The influenceable spend figure should reflect the spend that the procurement team has the authority to influence, even if the team isn’t actively doing so right now. When discussing influenceable spend, the procurement professional should be ready to explain what was included, what was excluded, and why.
A final level of granularity of spend is “managed spend.” This figure will be equal to or less than influenceable spend and represents the categories and vendors that the procurement team is actively managing on an ongoing basis, often through a contract or category manager. Another often used description is “contract spend,” but this description is ambiguous. Usually, contract spend is used to describe the value of transactions with a vendor where a formal contract is in place and was either let by the organization or utilizes a cooperative purchasing agreement. But there could quite easily be spend with a contracted supplier that isn’t managed by the procurement team yet, but probably should be. In order to actually be considered managed spend, the procurement team should be involved in the letting and/or management of the contract.
Where is spend data captured?
When trying to determine any of the above types of spend, data usually comes from multiple sources. It is extremely important to make sure that all sources are included. The main sources of data are the organization’s accounts payable (AP) system (which may be a module within an ERP system) and a p-card system. If payments are made to third parties other than through the AP or p-card systems (such as a voucher system, direct pay system or travel and expense system) they should also be included.
If you have them, you may find the following systems useful in determining your organization’s overall, non-payroll, influenceable and managed spend because they include additional information about your organization’s financial transactions:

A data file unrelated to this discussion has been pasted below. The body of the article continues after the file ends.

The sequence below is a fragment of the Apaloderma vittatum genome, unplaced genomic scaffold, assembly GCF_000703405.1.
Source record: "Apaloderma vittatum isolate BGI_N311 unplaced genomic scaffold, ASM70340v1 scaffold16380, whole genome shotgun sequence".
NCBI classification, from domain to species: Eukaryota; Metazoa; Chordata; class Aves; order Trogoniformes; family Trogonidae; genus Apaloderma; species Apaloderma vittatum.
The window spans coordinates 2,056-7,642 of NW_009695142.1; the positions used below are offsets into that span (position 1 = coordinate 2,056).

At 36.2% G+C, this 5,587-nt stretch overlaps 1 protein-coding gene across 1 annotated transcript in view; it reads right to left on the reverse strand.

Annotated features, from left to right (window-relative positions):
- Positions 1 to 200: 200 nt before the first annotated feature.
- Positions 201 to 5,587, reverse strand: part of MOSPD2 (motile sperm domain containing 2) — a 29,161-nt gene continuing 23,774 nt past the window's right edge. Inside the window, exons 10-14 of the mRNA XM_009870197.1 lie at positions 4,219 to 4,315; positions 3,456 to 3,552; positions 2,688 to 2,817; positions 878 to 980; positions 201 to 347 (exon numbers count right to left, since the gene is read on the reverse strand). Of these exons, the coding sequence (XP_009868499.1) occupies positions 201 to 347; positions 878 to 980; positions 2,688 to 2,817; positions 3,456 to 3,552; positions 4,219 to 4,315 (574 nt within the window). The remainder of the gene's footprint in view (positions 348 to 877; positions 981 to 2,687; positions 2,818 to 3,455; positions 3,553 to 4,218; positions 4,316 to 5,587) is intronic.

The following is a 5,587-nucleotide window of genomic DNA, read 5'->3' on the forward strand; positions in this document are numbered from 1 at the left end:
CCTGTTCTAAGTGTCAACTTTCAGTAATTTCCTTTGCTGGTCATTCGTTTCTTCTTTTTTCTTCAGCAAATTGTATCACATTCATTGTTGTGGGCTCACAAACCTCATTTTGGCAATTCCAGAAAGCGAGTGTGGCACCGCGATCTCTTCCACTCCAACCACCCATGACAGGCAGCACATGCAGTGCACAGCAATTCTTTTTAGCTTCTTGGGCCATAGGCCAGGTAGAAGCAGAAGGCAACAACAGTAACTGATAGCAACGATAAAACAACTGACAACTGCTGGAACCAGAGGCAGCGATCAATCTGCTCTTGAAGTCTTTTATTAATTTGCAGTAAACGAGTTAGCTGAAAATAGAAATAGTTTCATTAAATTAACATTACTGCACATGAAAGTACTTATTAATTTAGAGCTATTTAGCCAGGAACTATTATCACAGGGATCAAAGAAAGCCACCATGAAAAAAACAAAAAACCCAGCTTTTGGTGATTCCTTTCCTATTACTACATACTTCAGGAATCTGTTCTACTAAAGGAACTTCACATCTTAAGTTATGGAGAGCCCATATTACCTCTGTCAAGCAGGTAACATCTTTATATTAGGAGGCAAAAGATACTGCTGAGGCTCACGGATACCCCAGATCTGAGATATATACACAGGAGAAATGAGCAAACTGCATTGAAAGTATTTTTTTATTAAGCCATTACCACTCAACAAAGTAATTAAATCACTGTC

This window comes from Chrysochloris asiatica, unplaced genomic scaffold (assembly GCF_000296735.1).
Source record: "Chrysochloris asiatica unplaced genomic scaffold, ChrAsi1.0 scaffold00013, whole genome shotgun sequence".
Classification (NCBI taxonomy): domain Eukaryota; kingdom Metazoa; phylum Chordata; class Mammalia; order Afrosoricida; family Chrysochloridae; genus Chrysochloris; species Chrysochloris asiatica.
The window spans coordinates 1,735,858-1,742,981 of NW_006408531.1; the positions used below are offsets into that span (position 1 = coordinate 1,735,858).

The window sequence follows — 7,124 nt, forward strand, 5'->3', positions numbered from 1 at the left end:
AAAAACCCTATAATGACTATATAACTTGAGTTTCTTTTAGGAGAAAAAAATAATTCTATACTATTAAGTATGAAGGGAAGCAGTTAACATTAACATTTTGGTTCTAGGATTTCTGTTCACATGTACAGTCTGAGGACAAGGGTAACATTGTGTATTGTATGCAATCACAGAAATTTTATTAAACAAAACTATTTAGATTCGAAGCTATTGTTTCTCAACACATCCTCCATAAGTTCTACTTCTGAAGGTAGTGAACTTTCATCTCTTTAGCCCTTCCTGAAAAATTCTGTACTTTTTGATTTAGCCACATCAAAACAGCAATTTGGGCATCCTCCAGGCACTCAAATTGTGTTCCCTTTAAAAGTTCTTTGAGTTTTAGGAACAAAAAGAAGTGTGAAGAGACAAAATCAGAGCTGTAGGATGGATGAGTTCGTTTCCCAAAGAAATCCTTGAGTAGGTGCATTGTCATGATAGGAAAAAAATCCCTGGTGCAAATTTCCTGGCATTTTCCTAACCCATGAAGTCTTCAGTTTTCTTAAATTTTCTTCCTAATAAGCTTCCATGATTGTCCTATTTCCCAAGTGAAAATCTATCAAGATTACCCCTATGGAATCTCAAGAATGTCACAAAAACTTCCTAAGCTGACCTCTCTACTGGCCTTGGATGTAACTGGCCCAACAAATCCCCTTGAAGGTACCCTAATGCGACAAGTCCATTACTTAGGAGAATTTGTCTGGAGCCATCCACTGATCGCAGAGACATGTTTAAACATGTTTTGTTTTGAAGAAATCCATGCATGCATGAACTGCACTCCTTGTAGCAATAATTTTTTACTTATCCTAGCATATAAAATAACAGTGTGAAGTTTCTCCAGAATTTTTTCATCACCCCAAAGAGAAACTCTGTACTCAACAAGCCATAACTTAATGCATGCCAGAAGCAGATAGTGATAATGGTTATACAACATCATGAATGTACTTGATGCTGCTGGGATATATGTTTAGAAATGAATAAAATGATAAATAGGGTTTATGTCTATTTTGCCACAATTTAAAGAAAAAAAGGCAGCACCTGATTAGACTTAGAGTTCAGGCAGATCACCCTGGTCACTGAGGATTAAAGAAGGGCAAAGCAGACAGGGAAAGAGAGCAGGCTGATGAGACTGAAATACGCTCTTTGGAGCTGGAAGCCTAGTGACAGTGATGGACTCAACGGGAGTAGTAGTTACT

- E-procurement systems: For many organizations, spend managed by an e-procurement system has gone through an approval process and/or through a catalog (whether hosted or punch-out) and is more likely to be managed spend than other methods of buying.
- Contract management systems:These systems can provide information on which vendors and goods have a contract in place and are therefore likely to be influenceable or managed spend.
- Vendor management systems:They contain additional information about the vendors to help determine what transactions should be influenceable and which are not.
Your own definition of spend
It’s crucial in the business of public sector finance and procurement to make sure that everyone in any given discussion understands what kind of spend they are all talking about. You may have your own set of words to describe spend at your organization which everyone already understands. If not, this article can help clarify the question so you can hopefully provide a precise and consistent answer the next time you’re asked about your organization’s procurement spend, or your total savings as a percentage of spend.
Jonathan White is territory director for Spikes Cavell, Inc. The company equips decision-makers in the public sector with the business intelligence, online tools and analytical insight to transform the way they procure goods and services. The Spikes Cavell Observatory is an online platform that facilitates delivery of spend and contract visibility quickly, affordably and with little effort on the agency’s or institution’s part.